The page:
2012-2013 Summer Reading List: Part One – Bradbury, Asimov, Mieville

So I thought I’d carry on my one-year-long tradition of reviewing the books I’ve read over the summer. Last year, while travelling around Malaysia, Hong Kong and Samoa, I read my first China Mieville and Chuck Palahniuk, Battle Hymn of the Tiger Mothertwo books on the brain (Ramachandran and John Medina), the delightful Wicked by Gregory Maguire, and the disturbing  Bell Jar Sylvia Plath. A haphazard book selection at best. This year, I believe my summer reading theme was a little more cohesive…! Stay tuned for Parts Two and Three.

1. Fahrenheit 451 – Ray Bradbury


After discovering the magic of The Martian Chronicles I couldn’t wait to get my hands on Bradbury’s most famous work. Fahrenheit 451 is the temperature at which paper catches fire and burns; Montag is the Guy (quite literally, heh heh) whose job it is to burn books. He’s a firefighter. In this dystopian future America, firefighters no longer put out fires — they start them. Emergency calls to the station send firefighters charging out to houses where residents are harbouring those illegal tomes of pure evil: books. These dissentious, madness-spreading texts are quickly lit on fire and charred to dust, sometimes along with the house and its occupants. Yikes.

Bradbury said that contrary to wide review, his is not a story about censorship. It is by his intentions “a story about how television destroys interest in reading literature.” The characters who watch TV in the novel, particularly Montag’s wife, are frightening in their addiction. Their attachment to invented characters and meaningless game shows resonates sickeningly with the modern reader.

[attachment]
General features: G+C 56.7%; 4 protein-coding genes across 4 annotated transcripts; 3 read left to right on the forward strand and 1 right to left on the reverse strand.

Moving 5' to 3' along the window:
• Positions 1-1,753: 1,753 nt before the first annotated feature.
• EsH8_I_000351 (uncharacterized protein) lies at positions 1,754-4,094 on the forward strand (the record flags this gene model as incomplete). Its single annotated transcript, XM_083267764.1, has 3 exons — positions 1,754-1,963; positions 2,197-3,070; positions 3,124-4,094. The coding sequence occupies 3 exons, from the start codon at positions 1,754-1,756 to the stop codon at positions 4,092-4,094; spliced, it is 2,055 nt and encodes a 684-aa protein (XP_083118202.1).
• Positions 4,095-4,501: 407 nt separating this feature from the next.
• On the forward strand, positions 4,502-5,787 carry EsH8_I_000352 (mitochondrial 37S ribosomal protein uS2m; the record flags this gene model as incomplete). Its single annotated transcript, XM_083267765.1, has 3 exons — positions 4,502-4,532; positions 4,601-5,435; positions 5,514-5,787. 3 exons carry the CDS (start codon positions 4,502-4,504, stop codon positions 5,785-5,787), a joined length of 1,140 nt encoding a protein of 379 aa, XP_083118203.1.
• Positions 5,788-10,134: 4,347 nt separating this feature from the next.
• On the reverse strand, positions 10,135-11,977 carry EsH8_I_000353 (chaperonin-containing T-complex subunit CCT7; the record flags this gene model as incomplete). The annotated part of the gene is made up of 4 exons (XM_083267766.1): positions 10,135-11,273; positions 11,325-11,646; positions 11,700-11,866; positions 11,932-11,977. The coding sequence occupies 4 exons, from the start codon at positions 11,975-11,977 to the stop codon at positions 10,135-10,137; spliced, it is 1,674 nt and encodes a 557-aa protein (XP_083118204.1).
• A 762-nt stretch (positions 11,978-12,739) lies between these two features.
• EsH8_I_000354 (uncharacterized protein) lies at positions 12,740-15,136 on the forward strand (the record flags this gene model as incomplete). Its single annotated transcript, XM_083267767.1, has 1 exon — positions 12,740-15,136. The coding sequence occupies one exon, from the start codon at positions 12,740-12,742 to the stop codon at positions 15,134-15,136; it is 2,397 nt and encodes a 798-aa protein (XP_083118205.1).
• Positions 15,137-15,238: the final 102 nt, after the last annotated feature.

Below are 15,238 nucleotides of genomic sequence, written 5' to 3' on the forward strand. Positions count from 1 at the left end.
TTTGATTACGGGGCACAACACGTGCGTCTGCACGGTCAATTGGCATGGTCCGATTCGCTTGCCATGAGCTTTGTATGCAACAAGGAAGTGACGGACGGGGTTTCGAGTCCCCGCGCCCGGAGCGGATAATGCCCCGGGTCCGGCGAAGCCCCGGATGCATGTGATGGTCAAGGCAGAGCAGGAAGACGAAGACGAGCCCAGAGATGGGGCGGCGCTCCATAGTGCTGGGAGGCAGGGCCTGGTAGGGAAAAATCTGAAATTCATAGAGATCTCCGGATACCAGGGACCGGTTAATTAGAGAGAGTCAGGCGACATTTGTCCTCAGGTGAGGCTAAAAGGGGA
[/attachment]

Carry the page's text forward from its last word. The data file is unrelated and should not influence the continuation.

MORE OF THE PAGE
An elegant, short novel. I wish it were longer; I closed the book feeling like Bradbury had only scratched the surface of his themes.

PS. Did you know that Bradbury pounded out Fahrenheit in the basement of a library on a rented typewriter, under pressure? I guess when you gotta write, it can really make you write well.

PPS. Extra points if you can figure out where else you can find the names Montag and Faber.

2. I, Robot – Isaac Asimov

i robot

Have you seen the movie? Whether you have or not, GO READ THIS BOOK. It’s almost completely different from the movie and 100x better. I know people always say the book is better than the movie, but this time it’s exponentially more so. I, Robot was a decent movie; the book is a mind-blower.

A collection of nine connected short stories, roughly continuous, featuring recurring characters who are almost as fascinating as the robots that form the crux of the book’s intrigue. The stories are told by Dr. Susan Calvin, a psychologist who studies the robots’ minds, to a reporter, some time in the 21st century. Most of the stories revolve around morality: the moral code of robots and the moral code of humans.

After I got used to Asimov’s extremely simple, straightforward style of writing, the narrator’s voice sank into the background and allowed the plot to take centre stage. The best parts of I, Robot are definitely the many mysteries. How do we prove that a rising world leader is a human and not a robot without violating his rights? How do we find a robot with murderous intent hiding in a crowd of hundreds of other nearly identical robots? Oh my goodness, Asimov! You had me on the edge of my seat!!!